The editor, Charles A. Pierce, was the son of Charles W. Pierce, a civil war veteran, who was transferred to Demopolis, Alabama in 1866 as a major with the Freedman’s Bureau and District commander of western Alabama.  The senior Pierce served one term in the 41st Congress from Alabama’s fourth district in 1867.  It was during this time that his son, Charles A., began his first handwritten newspaper, THE EXPERIMENT, at Oakland Hall, Chunchula, Alabama.  In 1872 the family moved to Waverly, Nebraska, where THE EXPERIMENT, and its successor, WILLOW CREEK JOURNAL were published by Charles A in 1873.  THE CASKET appeared in Nebraska in 1875 as a school effort, no doubt with the help of Charles A.

Information Sources:

Bibliography:  None

Locations:  Nebraska State Historical Society, State Archives, Lincoln, NB, Charles W. Pierce papers, Ms. 554

The Evening Star (UT, 1884-1891)

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Publication History:

Place of Publication:  Hyrum, Cache County, Utah (ca. 1884-1891)

Frequency:  Weekly

Volume and Issue Data:  Vol. 1, No. 4, Oct. 18, 1884 (“Knowledge Seeker”);  copies of varied title papers run to 1891

Size and Format:  Legal size; six to 10 pages; pen and ink

Editor/Publisher:  Various editors; Young Men’s and Young Ladies’ Mutual Improvement Associations of Hyrum

Title Changes and Continuation:  See The Educator, The Knowledge Seeker; A Manuscript Paper; Young Ladies’ Thoughts

General Description & Notes:

According to Alter, the Young Men’s and Young Ladies’ Mutual Improvement Associations of Hyrum published weekly literary journals largely in the interests and for the entertainment of their members during the late 1880s.  The publications carried news, religious items and weather reports.

“The Knowledge Seeker” was published by the Young Men; “The Young Ladies Thoughts” and “The Evening Star” were published by the Young Ladies.  Apparently, “The Evening Star” succeeded “The Knowledge Seeker.”  These papers appeared under various editors, since officers in these organizations changed hands regularly.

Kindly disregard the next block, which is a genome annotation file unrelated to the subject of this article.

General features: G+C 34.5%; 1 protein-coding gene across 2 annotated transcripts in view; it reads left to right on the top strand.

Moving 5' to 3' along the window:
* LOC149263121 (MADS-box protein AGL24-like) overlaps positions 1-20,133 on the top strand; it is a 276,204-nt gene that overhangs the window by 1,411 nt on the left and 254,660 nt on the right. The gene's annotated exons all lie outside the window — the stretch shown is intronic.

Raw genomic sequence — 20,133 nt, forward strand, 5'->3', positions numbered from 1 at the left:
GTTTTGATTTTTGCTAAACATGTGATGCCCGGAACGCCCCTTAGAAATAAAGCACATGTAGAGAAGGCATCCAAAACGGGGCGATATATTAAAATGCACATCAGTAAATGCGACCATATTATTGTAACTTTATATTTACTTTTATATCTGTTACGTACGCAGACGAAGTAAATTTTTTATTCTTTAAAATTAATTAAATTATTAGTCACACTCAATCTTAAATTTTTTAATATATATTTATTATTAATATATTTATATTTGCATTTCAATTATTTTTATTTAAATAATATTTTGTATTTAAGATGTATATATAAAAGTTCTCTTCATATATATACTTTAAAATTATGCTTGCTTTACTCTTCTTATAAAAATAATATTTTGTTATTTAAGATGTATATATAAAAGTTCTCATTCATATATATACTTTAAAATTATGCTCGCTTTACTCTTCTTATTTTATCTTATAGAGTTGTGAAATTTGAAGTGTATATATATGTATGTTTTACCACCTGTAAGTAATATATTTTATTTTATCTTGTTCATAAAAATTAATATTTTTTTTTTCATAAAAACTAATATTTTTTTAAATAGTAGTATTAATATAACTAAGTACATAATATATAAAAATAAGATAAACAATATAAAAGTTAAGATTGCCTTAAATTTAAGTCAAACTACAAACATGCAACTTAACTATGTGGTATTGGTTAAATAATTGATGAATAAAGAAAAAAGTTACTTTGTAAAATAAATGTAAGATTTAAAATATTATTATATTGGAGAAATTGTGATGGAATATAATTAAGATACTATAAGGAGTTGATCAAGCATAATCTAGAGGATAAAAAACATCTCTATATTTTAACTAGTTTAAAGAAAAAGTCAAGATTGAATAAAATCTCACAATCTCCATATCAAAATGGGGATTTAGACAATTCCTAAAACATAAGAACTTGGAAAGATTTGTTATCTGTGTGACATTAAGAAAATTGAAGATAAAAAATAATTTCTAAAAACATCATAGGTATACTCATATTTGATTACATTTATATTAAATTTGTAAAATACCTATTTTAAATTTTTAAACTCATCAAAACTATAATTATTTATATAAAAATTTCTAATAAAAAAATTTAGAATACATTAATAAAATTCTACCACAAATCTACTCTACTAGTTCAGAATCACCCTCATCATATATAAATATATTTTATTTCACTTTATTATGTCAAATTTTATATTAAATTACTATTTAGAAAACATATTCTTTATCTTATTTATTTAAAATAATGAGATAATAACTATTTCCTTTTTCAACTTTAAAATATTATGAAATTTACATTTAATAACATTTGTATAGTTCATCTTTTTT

Information Sources:

Bibliography:  J. Cecil Alter, Early Utah Journalism (Salt Lake City:  Utah State Historical Society, 1938), 90; Lorraine T. Washburn, “Culture in Dixie,” Utah Historical Quarterly, 29 (July 1961), 259-260; Mark A. Pendleton, “The Orderville United Order of Zion,” Utah Historical Quarterly, 7 (October 1939), 151

Locations:  John A. Israelson’s papers, Special Collections and Archives, Utah State University, Logan, UT

Evening Star (IL, 1857)

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Publication History: 

Place of Publication: Wheaton, Illinois

Frequency:   Unknown

Volume and Issue Data:  Vol. 1, no. 3

Size and Format: Unknown

Editor/Publisher:  Student Lyceum League (later known as the Beltionian Literary Society), Wheaton College

Title Changes and Continuation: Unknown

General Description and Notes:

Illinois’ oldest literary society.

Information Sources:

Bibliography: None

Locations:  Special Collections, Wheaton College, Wheaton, IL

The Evening Record (WI, 1896)

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Publication History:

Place of Publication: Sedgewick, Wisconsin

Frequency:  Unknown

Volume and Issue Data: March 15, 1896, Vol. 1, No. 2

Size and Format:  1 oversize sheet

Editor/Publisher:  The children of the Yort family, Sedgewick, Iron County, WI

Title Changes and Continuation: Unknown

General Description and Notes:

Handwritten and illustrated.

Information Sources:

Bibliography: None

Locations:  Newspapers, Sedgewick, WI: # SC-O, 15.  Archives, The State Historical Society of Wisconsin, Madison, WI

The Esquimeaux (AK, 1866-1867)

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The Esquimeaux (AK, 1866-1867)

Publication History:

Place of Publication:  Libbysville, Port Clarence, Russian America (Nos. 1-10, 1866-1867), and Camp Libby, Plover Bay, East Siberia (Nos. 11 and 12, 1867)

Frequency:  Monthly

Volume and Issue Data:  Vol. 1, Nos. 1-12; Sunday, Oct. 14, 1866; 12 issues

Size and Format:  52 pages; manuscript and printed editions

Editor/Publisher:  John J. Harrington, editor; Turnbull and Smith (San Francisco), publisher of printed numbers

Title Changes and Continuation:  None

General Description & Notes: